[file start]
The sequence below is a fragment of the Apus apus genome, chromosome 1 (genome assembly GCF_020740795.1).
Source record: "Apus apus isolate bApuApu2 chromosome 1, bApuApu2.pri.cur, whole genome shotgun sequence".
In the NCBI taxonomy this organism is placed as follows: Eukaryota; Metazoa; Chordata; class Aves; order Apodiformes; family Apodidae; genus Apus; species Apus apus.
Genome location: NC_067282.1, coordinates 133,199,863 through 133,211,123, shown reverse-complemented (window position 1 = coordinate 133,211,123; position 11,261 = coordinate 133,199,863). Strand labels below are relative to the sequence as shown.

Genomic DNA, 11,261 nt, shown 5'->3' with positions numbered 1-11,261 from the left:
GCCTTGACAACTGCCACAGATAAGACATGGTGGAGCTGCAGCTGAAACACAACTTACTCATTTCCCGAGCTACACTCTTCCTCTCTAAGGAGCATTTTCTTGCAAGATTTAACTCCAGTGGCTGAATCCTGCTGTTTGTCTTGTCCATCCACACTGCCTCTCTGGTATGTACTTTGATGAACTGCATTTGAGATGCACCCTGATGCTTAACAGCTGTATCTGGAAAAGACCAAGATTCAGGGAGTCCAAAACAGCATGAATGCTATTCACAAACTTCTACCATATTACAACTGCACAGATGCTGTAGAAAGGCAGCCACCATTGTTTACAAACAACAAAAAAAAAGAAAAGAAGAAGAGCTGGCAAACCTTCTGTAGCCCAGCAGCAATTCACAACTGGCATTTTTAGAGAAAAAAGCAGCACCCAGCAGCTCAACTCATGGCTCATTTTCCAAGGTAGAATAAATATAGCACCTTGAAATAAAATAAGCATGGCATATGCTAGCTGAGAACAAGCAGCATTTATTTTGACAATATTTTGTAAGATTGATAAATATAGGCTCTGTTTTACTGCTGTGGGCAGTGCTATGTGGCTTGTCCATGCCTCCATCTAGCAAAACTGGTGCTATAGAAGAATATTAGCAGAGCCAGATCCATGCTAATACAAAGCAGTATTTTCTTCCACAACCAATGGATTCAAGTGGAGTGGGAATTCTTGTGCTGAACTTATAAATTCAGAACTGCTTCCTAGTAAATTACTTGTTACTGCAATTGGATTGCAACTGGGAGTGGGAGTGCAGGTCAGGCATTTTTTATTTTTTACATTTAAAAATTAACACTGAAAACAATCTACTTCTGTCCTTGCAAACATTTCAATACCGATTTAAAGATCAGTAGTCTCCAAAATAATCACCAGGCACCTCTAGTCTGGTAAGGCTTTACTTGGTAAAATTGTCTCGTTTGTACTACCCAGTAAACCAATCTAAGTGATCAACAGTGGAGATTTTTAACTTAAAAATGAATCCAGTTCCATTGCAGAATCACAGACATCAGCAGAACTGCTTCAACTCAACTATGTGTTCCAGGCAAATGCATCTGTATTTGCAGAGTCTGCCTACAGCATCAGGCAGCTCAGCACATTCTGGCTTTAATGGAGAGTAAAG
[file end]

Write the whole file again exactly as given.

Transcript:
The sequence below is a fragment of the Apus apus genome, chromosome 1 (genome assembly GCF_020740795.1).
Source record: "Apus apus isolate bApuApu2 chromosome 1, bApuApu2.pri.cur, whole genome shotgun sequence".
In the NCBI taxonomy this organism is placed as follows: Eukaryota; Metazoa; Chordata; class Aves; order Apodiformes; family Apodidae; genus Apus; species Apus apus.
Genome location: NC_067282.1, coordinates 133,199,863 through 133,211,123, shown reverse-complemented (window position 1 = coordinate 133,211,123; position 11,261 = coordinate 133,199,863). Strand labels below are relative to the sequence as shown.

Genomic DNA, 11,261 nt, shown 5'->3' with positions numbered 1-11,261 from the left:
GCCTTGACAACTGCCACAGATAAGACATGGTGGAGCTGCAGCTGAAACACAACTTACTCATTTCCCGAGCTACACTCTTCCTCTCTAAGGAGCATTTTCTTGCAAGATTTAACTCCAGTGGCTGAATCCTGCTGTTTGTCTTGTCCATCCACACTGCCTCTCTGGTATGTACTTTGATGAACTGCATTTGAGATGCACCCTGATGCTTAACAGCTGTATCTGGAAAAGACCAAGATTCAGGGAGTCCAAAACAGCATGAATGCTATTCACAAACTTCTACCATATTACAACTGCACAGATGCTGTAGAAAGGCAGCCACCATTGTTTACAAACAACAAAAAAAAAGAAAAGAAGAAGAGCTGGCAAACCTTCTGTAGCCCAGCAGCAATTCACAACTGGCATTTTTAGAGAAAAAAGCAGCACCCAGCAGCTCAACTCATGGCTCATTTTCCAAGGTAGAATAAATATAGCACCTTGAAATAAAATAAGCATGGCATATGCTAGCTGAGAACAAGCAGCATTTATTTTGACAATATTTTGTAAGATTGATAAATATAGGCTCTGTTTTACTGCTGTGGGCAGTGCTATGTGGCTTGTCCATGCCTCCATCTAGCAAAACTGGTGCTATAGAAGAATATTAGCAGAGCCAGATCCATGCTAATACAAAGCAGTATTTTCTTCCACAACCAATGGATTCAAGTGGAGTGGGAATTCTTGTGCTGAACTTATAAATTCAGAACTGCTTCCTAGTAAATTACTTGTTACTGCAATTGGATTGCAACTGGGAGTGGGAGTGCAGGTCAGGCATTTTTTATTTTTTACATTTAAAAATTAACACTGAAAACAATCTACTTCTGTCCTTGCAAACATTTCAATACCGATTTAAAGATCAGTAGTCTCCAAAATAATCACCAGGCACCTCTAGTCTGGTAAGGCTTTACTTGGTAAAATTGTCTCGTTTGTACTACCCAGTAAACCAATCTAAGTGATCAACAGTGGAGATTTTTAACTTAAAAATGAATCCAGTTCCATTGCAGAATCACAGACATCAGCAGAACTGCTTCAACTCAACTATGTGTTCCAGGCAAATGCATCTGTATTTGCAGAGTCTGCCTACAGCATCAGGCAGCTCAGCACATTCTGGCTTTAATGGAGAGTAAAG